Watch out for charlatans for alternative medicine!

Forget those crystals

As an integrative physician, I keep an open mind for new methods of disease evaluation and treatment of disease. My interest and pursuit of complementary or alternative medical treatment has led me to selectively incorporate some of what I have come across. In my practice, for example, I embrace acupuncture for the diagnosis and treatment of certain disease states. Traditional Chinese herbal medicine and western herbs have also been very helpful and marked with successful results for many of our patients. However, there are many who claim to be practicing “alternative medicine” asking for the faithful and ignorant. This fact hit home like never before when I attended and attended a “holistic expo” in Atlanta in mid-September this year. I was a guest speaker on the topic of super nutrients in health and longevity and had a presence on the Expo floor to promote my dietary supplement line and integrative practice in Savannah. After seeing over 160 vendor booths and browsing through the list of topics being lectured, I was horrified and horrified by what I saw.

To my amazement, the majority of the “practitioners” present at this supposed Health (Mind-Body-Spirit) Expo appeared to be charlatans, forgers and cattle. They offered no credentials and had no certification. There was no governing body that monitored what they offered or preached. What amazed me more was the number of visitors to the expo who were dipped into believing that there was actually “healing” going on. I consider these people as entertainers, but certainly not as healers. Many of the vendors offered their services or goods for sale on site. A typical “divine psychic reading” could cost up to $ 35. Minute. And people stood up for this. I was very uncomfortable and very out of place among this group. The salesman to my far left was composed of three “healers”, a man who would draw your spiritual drawing, and two females, one a psychic, the other a tarot card reader. To me was a provider of an “institution” that offered “degrees” in nutrition, herbology, spiritual healing and Reiki. To my right was a “massage therapist / channeler / healer” who on several occasions had his victim on a table where he rubbed them rather aggressively, waving rocks and crystals over his head and chest. Another booth offered spontaneous healing, with practitioners prancing around their victims singing and waving their hands in an attempt to expel the evil forces that cause illness. They also showed a videotape repeatedly of a non-surgical way of extracting tumors from bodies apparently through their skin with immediate healing.

Those on the booths (and in the lecture hall) claimed to be able to provide incredible health advice from celebrities on the other side (Celebrity Channelers). Many were divine psychics, and a booth offers “aromatherapy” to humans and pets. One Native American guy in Indian garb talked about “Meeting Your Totem Beast.” In addition, others talked about “Sonic Angel music” and “Turbo Tantra.” A few had people buy crystal balls put in a wooden box that could diagnose illness under the name “Chakra Life.” While others offered funds for “Access to the Akashic Records.”

Amazed to see such a large number of people interested in such “alternative” health requirements makes me ask the questions. Where did modern medicine go wrong to force people to accept or believe in the irrational? What have we done as doctors to push people to embrace such silly notions and odd alternative therapies? Why is the traditional doctor despised by these people? Yes, there is real dislike for allopathic medicine and its practitioners. The rhetoric you hear in these booths is ridiculous. Many doctors’ complaints are based on misguided or casual observations, anecdotal horror stories with a lot of “spin” and those with an ax reflex. Some complaints have legitimate reasons, I must admit, but never bad enough to consider the alternative.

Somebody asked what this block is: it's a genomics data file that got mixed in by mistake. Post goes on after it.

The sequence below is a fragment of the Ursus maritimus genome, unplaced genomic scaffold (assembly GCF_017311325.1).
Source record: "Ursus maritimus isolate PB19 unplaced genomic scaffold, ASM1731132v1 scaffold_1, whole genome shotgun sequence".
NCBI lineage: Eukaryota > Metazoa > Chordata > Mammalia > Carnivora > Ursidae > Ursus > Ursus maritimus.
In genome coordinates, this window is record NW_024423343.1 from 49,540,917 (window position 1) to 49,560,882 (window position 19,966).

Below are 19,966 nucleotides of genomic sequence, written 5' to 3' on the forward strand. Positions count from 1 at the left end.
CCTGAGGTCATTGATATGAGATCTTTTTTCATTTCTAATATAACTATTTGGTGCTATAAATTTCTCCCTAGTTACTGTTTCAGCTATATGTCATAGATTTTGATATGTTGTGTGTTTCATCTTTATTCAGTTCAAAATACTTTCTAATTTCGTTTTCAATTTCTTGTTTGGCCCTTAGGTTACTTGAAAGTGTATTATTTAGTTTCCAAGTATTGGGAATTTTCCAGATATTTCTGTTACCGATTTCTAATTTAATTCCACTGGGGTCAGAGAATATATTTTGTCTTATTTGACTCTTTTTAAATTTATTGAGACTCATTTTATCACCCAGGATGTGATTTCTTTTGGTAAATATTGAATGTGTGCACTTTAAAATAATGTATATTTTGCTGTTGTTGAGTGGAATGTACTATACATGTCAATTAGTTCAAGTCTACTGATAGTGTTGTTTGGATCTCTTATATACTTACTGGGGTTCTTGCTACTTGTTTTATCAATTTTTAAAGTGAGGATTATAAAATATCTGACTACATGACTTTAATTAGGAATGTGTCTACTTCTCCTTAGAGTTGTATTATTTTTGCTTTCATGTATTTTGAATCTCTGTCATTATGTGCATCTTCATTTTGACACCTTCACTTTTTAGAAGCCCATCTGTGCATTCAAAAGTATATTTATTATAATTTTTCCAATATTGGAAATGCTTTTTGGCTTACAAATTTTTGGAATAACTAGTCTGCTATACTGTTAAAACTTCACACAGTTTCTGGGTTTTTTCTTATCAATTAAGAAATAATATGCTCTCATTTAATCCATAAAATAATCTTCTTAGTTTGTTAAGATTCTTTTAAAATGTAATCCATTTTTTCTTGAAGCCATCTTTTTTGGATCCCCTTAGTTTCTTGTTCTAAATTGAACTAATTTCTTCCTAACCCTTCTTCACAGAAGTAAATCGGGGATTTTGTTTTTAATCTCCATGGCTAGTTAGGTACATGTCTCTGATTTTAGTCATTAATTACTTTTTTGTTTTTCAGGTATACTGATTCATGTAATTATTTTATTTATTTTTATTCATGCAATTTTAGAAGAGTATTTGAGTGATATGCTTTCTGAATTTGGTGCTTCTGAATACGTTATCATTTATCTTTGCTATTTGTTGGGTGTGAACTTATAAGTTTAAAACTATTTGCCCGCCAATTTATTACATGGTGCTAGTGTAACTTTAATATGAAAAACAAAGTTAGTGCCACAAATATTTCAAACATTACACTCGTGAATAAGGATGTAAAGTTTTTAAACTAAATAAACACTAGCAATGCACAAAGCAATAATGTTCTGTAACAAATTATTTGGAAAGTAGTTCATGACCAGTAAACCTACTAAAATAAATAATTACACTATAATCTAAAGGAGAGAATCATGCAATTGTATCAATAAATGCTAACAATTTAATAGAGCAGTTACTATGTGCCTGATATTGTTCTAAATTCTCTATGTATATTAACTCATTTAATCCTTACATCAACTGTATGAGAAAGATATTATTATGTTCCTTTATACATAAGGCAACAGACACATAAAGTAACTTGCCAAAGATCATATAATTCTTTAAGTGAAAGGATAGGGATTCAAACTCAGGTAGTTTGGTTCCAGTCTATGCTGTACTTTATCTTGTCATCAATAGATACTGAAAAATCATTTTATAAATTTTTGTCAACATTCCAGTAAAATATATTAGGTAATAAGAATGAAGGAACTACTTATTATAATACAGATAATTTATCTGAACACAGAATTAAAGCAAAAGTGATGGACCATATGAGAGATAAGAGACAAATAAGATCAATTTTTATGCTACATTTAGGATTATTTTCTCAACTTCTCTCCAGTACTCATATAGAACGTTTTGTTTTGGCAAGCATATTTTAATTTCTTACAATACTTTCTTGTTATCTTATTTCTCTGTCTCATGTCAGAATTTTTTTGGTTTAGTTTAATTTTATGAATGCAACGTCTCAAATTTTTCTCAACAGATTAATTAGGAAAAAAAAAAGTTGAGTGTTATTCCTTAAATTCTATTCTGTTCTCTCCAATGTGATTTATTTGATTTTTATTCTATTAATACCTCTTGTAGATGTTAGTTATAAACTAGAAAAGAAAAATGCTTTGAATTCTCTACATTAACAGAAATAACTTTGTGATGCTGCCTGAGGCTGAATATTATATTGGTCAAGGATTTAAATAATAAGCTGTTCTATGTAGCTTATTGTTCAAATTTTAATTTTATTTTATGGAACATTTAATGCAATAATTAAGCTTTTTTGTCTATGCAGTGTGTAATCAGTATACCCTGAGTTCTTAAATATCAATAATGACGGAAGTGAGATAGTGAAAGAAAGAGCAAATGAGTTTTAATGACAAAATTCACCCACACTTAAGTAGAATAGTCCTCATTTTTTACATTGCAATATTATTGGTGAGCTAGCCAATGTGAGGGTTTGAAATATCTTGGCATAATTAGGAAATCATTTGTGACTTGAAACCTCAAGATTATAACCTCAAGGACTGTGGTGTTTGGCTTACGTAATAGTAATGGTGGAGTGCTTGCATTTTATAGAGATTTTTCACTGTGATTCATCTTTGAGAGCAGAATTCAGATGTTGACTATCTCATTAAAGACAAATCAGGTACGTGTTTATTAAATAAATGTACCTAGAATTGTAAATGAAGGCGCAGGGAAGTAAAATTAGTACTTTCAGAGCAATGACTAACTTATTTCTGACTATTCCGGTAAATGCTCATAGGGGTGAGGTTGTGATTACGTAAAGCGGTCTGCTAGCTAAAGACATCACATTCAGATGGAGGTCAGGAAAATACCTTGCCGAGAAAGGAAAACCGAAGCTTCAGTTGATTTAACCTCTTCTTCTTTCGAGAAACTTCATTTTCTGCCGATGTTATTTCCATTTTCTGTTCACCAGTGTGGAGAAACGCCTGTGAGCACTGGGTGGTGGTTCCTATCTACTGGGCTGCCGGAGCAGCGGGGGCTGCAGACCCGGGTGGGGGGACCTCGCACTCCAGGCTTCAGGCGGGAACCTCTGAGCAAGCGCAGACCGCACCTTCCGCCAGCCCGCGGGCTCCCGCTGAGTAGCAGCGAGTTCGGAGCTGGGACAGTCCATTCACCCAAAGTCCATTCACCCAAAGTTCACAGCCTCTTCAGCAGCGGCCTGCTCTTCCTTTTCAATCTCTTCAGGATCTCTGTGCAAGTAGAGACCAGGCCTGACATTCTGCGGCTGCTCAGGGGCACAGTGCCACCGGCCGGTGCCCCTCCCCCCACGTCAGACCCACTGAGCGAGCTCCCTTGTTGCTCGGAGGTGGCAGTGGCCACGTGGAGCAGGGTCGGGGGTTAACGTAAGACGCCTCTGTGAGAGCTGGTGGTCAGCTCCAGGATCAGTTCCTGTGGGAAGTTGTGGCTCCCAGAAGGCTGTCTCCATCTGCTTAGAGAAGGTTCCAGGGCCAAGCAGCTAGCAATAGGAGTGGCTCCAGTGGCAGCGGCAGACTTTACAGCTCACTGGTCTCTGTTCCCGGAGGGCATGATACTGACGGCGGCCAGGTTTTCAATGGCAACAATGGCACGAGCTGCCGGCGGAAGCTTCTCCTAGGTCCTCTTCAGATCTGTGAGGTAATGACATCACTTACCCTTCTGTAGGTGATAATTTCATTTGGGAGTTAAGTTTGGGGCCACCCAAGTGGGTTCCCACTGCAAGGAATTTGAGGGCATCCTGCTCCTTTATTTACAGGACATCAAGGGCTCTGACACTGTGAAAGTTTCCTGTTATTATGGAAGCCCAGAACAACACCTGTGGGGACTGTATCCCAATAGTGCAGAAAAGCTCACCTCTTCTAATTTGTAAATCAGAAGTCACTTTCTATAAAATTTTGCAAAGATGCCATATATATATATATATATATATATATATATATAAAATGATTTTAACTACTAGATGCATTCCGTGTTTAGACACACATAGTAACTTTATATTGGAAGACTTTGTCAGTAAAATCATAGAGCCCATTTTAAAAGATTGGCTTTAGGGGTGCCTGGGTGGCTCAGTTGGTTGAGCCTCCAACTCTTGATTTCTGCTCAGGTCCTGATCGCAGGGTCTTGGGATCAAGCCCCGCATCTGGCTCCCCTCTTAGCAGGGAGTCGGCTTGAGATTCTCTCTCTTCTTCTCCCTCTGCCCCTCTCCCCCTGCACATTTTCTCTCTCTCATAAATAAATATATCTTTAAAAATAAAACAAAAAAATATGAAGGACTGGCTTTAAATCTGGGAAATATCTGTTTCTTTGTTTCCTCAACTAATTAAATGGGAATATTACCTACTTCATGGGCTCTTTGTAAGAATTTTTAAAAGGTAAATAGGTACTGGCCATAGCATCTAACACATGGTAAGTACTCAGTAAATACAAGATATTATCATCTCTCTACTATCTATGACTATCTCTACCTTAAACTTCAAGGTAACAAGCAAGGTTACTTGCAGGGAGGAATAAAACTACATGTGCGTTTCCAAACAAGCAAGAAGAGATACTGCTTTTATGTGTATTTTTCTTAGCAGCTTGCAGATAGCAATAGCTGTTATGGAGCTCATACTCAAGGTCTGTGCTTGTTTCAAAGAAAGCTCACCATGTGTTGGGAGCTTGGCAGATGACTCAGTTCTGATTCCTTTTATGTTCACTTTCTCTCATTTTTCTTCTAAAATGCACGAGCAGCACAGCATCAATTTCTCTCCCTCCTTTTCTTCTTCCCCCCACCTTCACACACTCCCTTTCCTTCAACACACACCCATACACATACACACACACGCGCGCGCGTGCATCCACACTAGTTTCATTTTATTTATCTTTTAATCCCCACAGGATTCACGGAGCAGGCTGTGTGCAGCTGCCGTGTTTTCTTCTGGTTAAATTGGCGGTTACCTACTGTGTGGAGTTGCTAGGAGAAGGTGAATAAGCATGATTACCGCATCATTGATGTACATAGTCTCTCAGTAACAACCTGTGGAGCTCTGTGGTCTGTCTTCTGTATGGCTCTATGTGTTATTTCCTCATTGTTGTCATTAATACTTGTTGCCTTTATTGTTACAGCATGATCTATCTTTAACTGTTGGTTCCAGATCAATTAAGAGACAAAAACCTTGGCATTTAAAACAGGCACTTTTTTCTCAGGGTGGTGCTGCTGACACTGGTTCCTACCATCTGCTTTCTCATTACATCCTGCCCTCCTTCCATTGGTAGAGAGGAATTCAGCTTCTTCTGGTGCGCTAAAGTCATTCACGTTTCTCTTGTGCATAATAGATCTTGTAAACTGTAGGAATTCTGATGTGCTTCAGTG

Have we sold or soul to the pharmaceutical companies that we have been charged? Have we been trapped by the pressure imposed by the current atmosphere of managed care? Have we been amazed by our feelings about reimbursement of state and private insurance and lawsuits over medical malpractice? I still hope for our ability to turn this trend around and save our reputation with these people and discourage those seeking health from wasting their time, money and energy on such cattle and charlatans. If we chose to ignore our patients, we would only exacerbate this movement away from what we as physicians know to be effective medical treatment and push them towards the circus for sometimes harmful “caregivers”.

As someone who subscribes to substantiated complementary medical therapeutics while not turning to traditional allopathic medicine, I believe I have a license to be a critic and write this article. I only embrace what has been shown, after careful scrutiny, to be effective and helpful as a treatment. Charles T. Sprading once said, “Knowledge consists in understanding the evidence that establishes the fact, not in the belief that it is a fact.”

Therefore, this is a call for those out there seeking healing and well-being. Don’t give up the medical business yet, despite much negative press, we still offer the best healthcare / patient care around with a proven track record. And despite the scattered misinformation, many of us subscribe to and maintain our hippocratic oath. Even a few of us are open-minded enough to realize that our allopathic education does not give us all the answers, and we are constantly seeking new and better ways to care for our patients.